March 22, 2023
Yeah. I sat with that myself. But if the poo fits, write about it.
My first week here in Ireland was filled with colleagues, musicians, healers, storytellers, Druids, artists, and time in a new sacred site. Well, beyond ancient but new to me. There was something of an initiatory energy in that sacred landscape that is still unfolding and clearly will continue when I return. Cahercommaun will be a powerful highlight of the Gatherings in May, June, and September.
This week has been filled with neighbors and networks, an electrician, a plumber, and a man who will sort out the septic system here at HazelWood Cottage. I’ve paid our wifi bill for the coming year, decided on the color to paint the cottage, and sorted out the logistics of getting the cottage power washed and painted…basically ticking through the list of things I hoped to accomplish.
It’s tempting to name only one of these weeks sacred.
Yet this week has been filled with storytellers and stories. Something inherent in hanging with the Irish. When I was trying to determine when our bathroom was installed, I talked with neighbor Mary who was around then and mentioned that I knew the cottage was built in 1952 and understood the bathroom was added nine years later. “Ah sure, no,” she said. “There were no toilets in Ireland at that time. They didn’t come in until the late 60s and early 70s.” It was a sweeping statement and perhaps not true for all of Ireland, but certainly plausible here in the West where many communities didn’t get electricity until the 80s. I was stunned. I was graduating high school and there were no toilets here?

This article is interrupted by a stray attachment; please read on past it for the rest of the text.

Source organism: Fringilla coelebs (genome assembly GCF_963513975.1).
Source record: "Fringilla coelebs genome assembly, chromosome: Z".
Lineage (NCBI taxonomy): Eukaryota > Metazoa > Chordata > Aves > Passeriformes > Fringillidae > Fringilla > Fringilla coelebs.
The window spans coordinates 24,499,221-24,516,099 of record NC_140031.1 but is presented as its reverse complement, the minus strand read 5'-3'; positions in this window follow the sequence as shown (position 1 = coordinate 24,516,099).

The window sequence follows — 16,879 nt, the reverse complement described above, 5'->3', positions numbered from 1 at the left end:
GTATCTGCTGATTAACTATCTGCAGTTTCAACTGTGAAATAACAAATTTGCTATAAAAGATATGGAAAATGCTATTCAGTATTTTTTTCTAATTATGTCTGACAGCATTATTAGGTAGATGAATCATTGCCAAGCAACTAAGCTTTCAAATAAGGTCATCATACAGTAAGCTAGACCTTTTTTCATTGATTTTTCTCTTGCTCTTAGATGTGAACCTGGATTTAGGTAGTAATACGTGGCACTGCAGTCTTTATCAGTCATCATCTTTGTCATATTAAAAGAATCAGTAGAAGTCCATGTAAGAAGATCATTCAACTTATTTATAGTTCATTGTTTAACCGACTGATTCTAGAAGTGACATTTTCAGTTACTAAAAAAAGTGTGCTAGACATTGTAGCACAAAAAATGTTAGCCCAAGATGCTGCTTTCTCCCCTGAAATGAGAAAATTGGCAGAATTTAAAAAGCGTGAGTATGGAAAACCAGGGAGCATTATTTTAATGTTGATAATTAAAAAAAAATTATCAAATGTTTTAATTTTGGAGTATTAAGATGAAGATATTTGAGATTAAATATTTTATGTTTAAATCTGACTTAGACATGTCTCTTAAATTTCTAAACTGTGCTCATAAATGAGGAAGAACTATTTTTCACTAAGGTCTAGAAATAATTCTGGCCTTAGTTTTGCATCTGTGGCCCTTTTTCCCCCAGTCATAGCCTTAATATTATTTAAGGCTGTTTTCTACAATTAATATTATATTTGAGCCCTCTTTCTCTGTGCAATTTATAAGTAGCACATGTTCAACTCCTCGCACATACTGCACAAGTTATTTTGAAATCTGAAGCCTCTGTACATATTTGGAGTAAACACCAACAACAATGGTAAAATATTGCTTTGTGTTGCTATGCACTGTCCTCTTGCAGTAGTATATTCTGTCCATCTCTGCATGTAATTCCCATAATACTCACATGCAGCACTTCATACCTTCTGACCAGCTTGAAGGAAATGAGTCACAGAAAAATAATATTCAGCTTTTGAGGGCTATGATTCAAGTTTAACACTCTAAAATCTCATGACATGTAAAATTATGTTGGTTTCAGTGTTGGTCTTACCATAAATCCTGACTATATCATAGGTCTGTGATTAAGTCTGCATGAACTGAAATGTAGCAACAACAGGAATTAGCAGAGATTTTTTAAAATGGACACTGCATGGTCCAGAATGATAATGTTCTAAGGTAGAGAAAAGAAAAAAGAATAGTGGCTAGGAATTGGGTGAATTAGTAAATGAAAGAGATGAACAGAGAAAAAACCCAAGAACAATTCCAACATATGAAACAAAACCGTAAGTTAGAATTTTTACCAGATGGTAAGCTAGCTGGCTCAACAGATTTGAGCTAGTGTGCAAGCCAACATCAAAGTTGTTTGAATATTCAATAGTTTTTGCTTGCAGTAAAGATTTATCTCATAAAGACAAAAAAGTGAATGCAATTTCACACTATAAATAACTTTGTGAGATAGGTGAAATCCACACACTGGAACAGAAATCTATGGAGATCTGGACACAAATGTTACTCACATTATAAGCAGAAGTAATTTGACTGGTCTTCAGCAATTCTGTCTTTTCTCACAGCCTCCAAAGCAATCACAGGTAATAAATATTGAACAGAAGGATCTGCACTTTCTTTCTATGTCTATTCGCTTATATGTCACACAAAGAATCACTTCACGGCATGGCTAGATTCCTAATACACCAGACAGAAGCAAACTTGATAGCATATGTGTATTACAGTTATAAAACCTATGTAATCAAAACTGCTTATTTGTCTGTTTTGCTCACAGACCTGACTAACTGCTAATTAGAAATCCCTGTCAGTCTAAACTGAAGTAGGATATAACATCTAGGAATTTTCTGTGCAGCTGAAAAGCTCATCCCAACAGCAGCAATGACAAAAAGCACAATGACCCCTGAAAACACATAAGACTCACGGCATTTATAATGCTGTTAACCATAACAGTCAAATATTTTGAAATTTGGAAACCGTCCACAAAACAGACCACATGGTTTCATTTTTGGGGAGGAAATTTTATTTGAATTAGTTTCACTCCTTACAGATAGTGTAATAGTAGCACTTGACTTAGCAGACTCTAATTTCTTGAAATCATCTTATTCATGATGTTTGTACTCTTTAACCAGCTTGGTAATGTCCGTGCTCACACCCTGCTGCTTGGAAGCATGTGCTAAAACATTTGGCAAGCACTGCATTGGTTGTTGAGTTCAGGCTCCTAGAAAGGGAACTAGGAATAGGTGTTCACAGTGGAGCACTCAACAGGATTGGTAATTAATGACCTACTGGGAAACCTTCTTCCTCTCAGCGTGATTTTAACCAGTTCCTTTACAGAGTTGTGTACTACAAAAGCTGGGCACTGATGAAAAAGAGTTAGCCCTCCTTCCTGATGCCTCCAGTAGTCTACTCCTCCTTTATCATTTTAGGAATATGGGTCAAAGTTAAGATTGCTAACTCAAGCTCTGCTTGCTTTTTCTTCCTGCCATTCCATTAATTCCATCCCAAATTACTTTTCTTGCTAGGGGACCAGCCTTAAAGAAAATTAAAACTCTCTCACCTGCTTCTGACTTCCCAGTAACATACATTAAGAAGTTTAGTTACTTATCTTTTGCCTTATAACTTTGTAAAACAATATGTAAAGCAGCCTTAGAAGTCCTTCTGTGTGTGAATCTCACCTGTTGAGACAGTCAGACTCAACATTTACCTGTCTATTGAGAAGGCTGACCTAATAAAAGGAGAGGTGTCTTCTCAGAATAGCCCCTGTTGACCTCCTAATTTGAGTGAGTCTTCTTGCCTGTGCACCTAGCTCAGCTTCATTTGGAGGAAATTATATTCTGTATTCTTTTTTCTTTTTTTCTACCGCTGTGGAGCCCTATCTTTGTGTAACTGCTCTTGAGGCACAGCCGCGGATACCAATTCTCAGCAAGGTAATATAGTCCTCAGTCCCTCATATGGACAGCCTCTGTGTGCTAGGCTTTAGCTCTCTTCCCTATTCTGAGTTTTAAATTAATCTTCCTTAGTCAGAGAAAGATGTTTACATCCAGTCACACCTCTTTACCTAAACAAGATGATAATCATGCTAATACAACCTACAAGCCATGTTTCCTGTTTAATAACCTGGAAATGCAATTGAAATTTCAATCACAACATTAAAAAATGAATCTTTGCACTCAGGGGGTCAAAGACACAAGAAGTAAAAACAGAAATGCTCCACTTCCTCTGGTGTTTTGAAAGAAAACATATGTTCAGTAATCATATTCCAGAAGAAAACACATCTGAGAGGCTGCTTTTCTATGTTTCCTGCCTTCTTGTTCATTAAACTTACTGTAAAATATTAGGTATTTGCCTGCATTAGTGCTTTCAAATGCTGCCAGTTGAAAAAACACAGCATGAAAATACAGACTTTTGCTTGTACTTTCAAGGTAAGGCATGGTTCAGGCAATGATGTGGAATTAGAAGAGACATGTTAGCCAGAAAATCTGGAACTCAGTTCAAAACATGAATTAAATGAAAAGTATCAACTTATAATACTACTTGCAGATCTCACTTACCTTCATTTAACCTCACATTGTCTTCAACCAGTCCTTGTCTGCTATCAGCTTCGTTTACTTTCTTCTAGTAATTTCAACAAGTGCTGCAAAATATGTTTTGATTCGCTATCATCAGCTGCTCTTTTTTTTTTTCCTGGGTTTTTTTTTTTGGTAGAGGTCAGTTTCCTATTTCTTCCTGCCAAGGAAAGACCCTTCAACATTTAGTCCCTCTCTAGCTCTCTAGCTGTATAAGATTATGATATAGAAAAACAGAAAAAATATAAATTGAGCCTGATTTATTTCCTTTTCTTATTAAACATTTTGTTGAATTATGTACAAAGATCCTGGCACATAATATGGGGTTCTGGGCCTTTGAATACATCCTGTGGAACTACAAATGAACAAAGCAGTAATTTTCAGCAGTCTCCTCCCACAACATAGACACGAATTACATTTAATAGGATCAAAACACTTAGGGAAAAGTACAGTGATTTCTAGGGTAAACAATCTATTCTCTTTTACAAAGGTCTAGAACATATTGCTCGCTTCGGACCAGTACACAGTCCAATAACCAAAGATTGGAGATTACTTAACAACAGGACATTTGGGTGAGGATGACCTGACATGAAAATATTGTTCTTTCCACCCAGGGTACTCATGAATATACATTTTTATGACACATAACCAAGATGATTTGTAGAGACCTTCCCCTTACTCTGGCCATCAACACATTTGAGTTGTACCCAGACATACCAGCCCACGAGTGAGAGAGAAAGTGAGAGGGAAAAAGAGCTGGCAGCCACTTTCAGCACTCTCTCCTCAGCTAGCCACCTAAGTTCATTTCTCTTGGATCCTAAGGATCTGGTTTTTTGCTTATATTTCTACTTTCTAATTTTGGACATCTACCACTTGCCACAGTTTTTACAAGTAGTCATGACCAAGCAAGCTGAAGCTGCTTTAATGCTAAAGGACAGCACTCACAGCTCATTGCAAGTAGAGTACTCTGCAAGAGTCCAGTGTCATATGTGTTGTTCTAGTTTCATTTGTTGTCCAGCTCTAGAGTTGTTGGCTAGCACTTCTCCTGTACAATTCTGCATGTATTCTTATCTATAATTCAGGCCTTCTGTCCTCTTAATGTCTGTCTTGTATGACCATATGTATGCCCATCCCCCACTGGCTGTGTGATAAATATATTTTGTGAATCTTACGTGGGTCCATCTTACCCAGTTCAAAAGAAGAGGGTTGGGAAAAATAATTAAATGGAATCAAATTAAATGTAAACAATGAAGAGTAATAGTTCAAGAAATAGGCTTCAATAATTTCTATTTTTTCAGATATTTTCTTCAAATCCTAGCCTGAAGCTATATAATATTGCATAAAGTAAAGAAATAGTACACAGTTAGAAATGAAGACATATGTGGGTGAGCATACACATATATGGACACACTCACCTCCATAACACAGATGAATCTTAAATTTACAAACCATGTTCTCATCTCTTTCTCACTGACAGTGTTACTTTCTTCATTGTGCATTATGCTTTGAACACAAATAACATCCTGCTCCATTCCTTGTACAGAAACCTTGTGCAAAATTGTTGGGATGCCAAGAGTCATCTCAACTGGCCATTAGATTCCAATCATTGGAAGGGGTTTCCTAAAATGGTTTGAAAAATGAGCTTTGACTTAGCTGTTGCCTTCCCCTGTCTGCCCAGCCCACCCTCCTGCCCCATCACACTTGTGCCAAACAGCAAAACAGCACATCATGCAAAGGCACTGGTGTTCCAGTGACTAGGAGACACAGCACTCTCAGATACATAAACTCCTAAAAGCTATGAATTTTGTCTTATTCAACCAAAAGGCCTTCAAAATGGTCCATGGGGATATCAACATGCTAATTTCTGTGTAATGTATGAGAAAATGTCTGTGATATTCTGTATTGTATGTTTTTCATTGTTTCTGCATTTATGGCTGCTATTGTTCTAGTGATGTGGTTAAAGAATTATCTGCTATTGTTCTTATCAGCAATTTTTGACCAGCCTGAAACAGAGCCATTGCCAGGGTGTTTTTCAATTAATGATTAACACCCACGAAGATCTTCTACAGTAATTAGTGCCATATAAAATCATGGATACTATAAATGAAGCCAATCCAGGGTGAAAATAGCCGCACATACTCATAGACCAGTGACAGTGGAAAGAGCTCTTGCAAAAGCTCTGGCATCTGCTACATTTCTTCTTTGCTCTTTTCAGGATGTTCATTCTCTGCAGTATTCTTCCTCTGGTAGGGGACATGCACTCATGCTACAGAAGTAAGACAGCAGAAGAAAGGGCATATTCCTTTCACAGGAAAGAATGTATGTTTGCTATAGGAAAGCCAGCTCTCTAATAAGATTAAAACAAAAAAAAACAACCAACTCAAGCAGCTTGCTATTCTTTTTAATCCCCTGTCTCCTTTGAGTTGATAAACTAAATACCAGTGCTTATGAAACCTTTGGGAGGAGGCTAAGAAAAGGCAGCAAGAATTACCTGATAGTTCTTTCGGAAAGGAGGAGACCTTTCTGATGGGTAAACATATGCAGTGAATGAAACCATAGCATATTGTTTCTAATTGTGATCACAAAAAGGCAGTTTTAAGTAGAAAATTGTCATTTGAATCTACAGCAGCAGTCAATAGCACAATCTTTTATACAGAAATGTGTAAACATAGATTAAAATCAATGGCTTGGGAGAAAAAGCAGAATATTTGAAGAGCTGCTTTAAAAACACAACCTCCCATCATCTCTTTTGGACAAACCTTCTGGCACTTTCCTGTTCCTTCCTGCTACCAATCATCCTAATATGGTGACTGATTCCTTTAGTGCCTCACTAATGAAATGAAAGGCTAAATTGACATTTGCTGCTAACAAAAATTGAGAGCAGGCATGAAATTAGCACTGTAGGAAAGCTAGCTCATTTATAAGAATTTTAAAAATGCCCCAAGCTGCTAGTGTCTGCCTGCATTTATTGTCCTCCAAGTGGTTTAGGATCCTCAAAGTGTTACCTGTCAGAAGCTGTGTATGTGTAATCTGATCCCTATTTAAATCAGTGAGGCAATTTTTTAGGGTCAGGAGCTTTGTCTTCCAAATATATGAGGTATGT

Now, our septic system has been a bit dodgy and required the occasional activity of opening up access to the septic pipe near the cottage and shoving 20′ of what was once a chimney brush through it to clear the clog. Not a pleasant task. But when John – I know, interesting name for this project – came to assess the situation he asked how often we needed to rod the system. Rod the system. There’s actually a name for this. Who knew? Ah, the stuff you learn.
Not exactly a sacred week. And yet, in a sense it was absolutely that. If not exactly sacred, absolutely in service to the sacred. For my whole purpose for owning this cottage is to support the sacred work I do here in Ireland, including stewarding the portal in the front garden. As I spend time aligned with the flow of sacred energies here, it’s important that I steward the flow of energies at the cottage. Water, power, and sewage. They all have to flow properly. And that’s what this week has been about. And so yes, sacred sewage.
I’m glad to hear that so much is being done with your living space in Ireland. As for sacred sewage, yes, I think so. It’s for hygiene and for health. As far as it’s a field of work for some (many), it’s the kind or kinds of job we don’t note for positive recognition but should.
Nicely said, Judith! The balancing of light and not-so-light, thank you for sharing this experience, and showing us how the sacred is supported in the mundane world.
The entire spectrum in two weeks. Beautiful.